Ground-based observations of cloud and drizzle liquid water path in stratocumulus clouds
Cadeddu, Maria Paola — Argonne National Laboratory
Ghate, Virendra Prakash — Argonne National Laboratory
Area of research:
Marine stratocumulus clouds reflect a greater amount of solar radiation back to space than the underlying ocean surface, thereby cooling the Earth’s surface. Hence stratocumulus clouds are an important component of the Earth’s radiation budget. Drizzle is ubiquitous in these clouds, with most of it evaporating before reaching the surface. Drizzle plays a key role in determining the cloud lifetime and cloud radiative properties, necessitating its accurate estimation within and below the cloud for characterizing aerosol-cloud-precipitation interactions.
In this study, profiles of drizzle properties below the cloud base, and integrated values of drizzle properties within the cloud, are estimated by combining data from active and passive remote-sensing instruments at the ARM Eastern North Atlantic (ENA) observatory.
The study advances our knowledge of drizzling clouds, which contribute substantially to model uncertainties. This is the first study that combined observations from active and passive remote-sensing instruments to yield radiatively consistent and physically realistic estimates of integrated cloud and drizzle water path in and below cloud base.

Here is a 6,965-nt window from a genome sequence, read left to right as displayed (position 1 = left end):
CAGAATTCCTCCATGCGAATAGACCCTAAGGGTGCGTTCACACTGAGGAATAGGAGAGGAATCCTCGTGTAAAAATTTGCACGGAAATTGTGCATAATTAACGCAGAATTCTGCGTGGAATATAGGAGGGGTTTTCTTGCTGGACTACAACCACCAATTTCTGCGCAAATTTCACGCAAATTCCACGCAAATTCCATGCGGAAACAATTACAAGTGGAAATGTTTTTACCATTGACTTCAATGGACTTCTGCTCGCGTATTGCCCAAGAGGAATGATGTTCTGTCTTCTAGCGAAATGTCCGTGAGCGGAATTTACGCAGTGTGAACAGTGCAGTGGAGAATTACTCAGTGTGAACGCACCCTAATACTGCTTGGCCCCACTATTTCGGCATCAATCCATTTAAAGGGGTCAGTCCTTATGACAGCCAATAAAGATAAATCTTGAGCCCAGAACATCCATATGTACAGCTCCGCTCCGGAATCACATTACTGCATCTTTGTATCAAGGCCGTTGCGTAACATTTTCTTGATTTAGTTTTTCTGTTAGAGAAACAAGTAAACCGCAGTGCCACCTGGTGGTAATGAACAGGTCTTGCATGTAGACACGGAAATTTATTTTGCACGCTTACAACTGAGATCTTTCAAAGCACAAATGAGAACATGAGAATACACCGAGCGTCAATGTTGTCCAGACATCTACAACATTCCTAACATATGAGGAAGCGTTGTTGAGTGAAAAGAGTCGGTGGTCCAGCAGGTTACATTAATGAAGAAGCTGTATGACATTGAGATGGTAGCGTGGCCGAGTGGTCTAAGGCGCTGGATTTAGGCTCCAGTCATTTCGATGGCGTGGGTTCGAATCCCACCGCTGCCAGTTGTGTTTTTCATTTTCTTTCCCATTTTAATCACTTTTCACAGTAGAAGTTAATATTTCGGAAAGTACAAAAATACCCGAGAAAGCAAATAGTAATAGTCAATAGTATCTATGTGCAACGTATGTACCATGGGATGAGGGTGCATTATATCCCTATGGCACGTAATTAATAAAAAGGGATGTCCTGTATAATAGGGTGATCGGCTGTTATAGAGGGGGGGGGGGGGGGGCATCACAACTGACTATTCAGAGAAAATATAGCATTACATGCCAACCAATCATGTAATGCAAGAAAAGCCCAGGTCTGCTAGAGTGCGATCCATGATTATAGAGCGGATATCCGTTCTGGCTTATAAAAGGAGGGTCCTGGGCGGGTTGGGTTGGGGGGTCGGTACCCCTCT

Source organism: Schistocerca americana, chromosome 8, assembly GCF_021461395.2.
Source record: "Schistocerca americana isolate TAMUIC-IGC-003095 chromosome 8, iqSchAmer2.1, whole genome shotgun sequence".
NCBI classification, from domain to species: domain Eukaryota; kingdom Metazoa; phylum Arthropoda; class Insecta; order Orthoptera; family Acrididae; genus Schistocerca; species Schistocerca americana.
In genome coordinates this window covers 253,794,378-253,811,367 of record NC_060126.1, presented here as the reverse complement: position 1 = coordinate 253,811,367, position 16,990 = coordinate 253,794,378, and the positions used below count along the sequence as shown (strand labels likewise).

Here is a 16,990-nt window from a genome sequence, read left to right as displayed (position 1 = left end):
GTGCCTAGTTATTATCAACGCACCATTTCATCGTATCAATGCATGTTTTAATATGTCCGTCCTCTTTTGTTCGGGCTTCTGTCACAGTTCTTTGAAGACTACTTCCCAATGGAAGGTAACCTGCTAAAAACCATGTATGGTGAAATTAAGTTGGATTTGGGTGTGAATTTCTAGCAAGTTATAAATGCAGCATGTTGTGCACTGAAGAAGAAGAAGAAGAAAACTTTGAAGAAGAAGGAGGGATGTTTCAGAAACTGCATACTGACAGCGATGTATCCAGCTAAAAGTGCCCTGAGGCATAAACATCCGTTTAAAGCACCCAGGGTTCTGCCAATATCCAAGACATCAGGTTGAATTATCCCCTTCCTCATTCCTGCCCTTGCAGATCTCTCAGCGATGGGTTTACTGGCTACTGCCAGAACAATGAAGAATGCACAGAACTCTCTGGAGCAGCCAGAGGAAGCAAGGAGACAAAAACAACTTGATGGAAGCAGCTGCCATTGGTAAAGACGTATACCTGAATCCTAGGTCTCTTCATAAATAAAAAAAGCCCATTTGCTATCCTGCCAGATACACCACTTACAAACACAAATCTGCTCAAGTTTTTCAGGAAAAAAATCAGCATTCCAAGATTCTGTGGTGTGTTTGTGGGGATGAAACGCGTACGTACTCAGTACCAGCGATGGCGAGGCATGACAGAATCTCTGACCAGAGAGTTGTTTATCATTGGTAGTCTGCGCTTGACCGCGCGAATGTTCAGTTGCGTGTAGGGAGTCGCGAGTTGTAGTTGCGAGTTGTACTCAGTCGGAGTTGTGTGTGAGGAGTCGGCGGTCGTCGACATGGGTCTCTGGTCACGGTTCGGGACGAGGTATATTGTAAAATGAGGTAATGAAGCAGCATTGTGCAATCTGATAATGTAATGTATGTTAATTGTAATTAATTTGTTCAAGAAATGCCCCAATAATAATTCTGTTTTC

A technique to quantify cloud and drizzle water path by combining measurements from a three-channel microwave radiometer (23.8, 30, and 90 GHz) with those from a vertically pointing Doppler cloud radar and a ceilometer is presented. The profiles of drizzle properties below the cloud base are retrieved by combining the data from the Ka-band ARM Zenith Radar (KAZR) and the laser ceilometer. The retrieved profiles of drizzle properties and the microwave radiometer-measured brightness temperatures serve as an input to a sophisticated radiative transfer model to yield estimates of cloud and drizzle water within the cloud. The technique is then applied to 10 days each of precipitating closed and open cellular marine stratocumuli observed at the ARM ENA site.
In the closed cellular stratocumuli about 20% of the drizzle within the cloud falls below the cloud base, compared to about 40% in the open cellular stratocumuli. In closed cellular stratocumuli, drizzle below the cloud base is observed during conditions with radiative cooling at the cloud top of about 100 W/m2 and liquid water path greater than 200 g/m2. However, drizzle begins to form within the cloud at lower radiative cooling (~80 W/m2) and liquid water path ~120 g/m2, but does not fall below the cloud base. Our results highlight that neglecting scattering effects from drizzle drops leads to substantial overestimation of the total (cloud + drizzle) amount of liquid in these systems, a critical parameter used in studies focused on aerosol-cloud-precipitation interactions.